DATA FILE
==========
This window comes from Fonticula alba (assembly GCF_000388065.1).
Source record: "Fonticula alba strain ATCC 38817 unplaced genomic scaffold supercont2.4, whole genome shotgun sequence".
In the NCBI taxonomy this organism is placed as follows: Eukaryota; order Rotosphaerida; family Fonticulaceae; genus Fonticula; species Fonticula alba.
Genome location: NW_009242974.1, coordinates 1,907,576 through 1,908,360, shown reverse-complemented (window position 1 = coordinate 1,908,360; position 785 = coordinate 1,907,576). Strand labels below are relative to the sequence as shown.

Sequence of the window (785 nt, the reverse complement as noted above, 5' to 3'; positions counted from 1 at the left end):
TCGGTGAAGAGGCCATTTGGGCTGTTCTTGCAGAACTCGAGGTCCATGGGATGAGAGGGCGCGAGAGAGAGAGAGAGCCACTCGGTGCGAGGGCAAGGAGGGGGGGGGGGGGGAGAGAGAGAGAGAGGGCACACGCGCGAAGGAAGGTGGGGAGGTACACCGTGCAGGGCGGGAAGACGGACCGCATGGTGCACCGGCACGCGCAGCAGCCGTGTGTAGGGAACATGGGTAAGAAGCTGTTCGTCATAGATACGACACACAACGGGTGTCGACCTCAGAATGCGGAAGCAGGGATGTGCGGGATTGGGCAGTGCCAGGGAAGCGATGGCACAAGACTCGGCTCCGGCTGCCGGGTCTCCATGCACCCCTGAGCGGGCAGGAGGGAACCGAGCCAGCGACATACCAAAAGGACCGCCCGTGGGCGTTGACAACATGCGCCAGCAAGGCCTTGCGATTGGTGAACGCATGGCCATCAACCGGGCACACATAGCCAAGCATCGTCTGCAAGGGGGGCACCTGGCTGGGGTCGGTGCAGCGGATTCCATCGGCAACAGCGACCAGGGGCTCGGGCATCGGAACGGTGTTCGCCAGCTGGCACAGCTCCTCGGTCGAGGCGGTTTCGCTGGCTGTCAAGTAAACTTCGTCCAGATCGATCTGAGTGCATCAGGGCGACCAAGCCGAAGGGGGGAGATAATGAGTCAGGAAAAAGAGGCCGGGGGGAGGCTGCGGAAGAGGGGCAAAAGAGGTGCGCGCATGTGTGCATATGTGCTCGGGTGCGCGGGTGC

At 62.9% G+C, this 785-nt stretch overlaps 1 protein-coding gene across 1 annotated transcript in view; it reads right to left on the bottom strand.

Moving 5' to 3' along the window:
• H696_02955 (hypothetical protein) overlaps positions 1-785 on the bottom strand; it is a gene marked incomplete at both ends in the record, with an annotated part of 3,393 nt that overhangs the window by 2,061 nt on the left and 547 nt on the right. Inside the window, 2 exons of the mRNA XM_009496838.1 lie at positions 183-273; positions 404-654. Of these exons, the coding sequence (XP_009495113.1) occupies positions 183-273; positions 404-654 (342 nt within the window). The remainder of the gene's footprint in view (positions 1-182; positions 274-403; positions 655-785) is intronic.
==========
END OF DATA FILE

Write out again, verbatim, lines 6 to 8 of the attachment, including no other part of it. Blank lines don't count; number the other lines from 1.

TCGGTGAAGAGGCCATTTGGGCTGTTCTTGCAGAACTCGAGGTCCATGGGATGAGAGGGCGCGAGAGAGAGAGAGAGCCACTCGGTGCGAGGGCAAGGAGGGGGGGGGGGGGGAGAGAGAGAGAGAGGGCACACGCGCGAAGGAAGGTGGGGAGGTACACCGTGCAGGGCGGGAAGACGGACCGCATGGTGCACCGGCACGCGCAGCAGCCGTGTGTAGGGAACATGGGTAAGAAGCTGTTCGTCATAGATACGACACACAACGGGTGTCGACCTCAGAATGCGGAAGCAGGGATGTGCGGGATTGGGCAGTGCCAGGGAAGCGATGGCACAAGACTCGGCTCCGGCTGCCGGGTCTCCATGCACCCCTGAGCGGGCAGGAGGGAACCGAGCCAGCGACATACCAAAAGGACCGCCCGTGGGCGTTGACAACATGCGCCAGCAAGGCCTTGCGATTGGTGAACGCATGGCCATCAACCGGGCACACATAGCCAAGCATCGTCTGCAAGGGGGGCACCTGGCTGGGGTCGGTGCAGCGGATTCCATCGGCAACAGCGACCAGGGGCTCGGGCATCGGAACGGTGTTCGCCAGCTGGCACAGCTCCTCGGTCGAGGCGGTTTCGCTGGCTGTCAAGTAAACTTCGTCCAGATCGATCTGAGTGCATCAGGGCGACCAAGCCGAAGGGGGGAGATAATGAGTCAGGAAAAAGAGGCCGGGGGGAGGCTGCGGAAGAGGGGCAAAAGAGGTGCGCGCATGTGTGCATATGTGCTCGGGTGCGCGGGTGC

At 62.9% G+C, this 785-nt stretch overlaps 1 protein-coding gene across 1 annotated transcript in view; it reads right to left on the bottom strand.

Moving 5' to 3' along the window: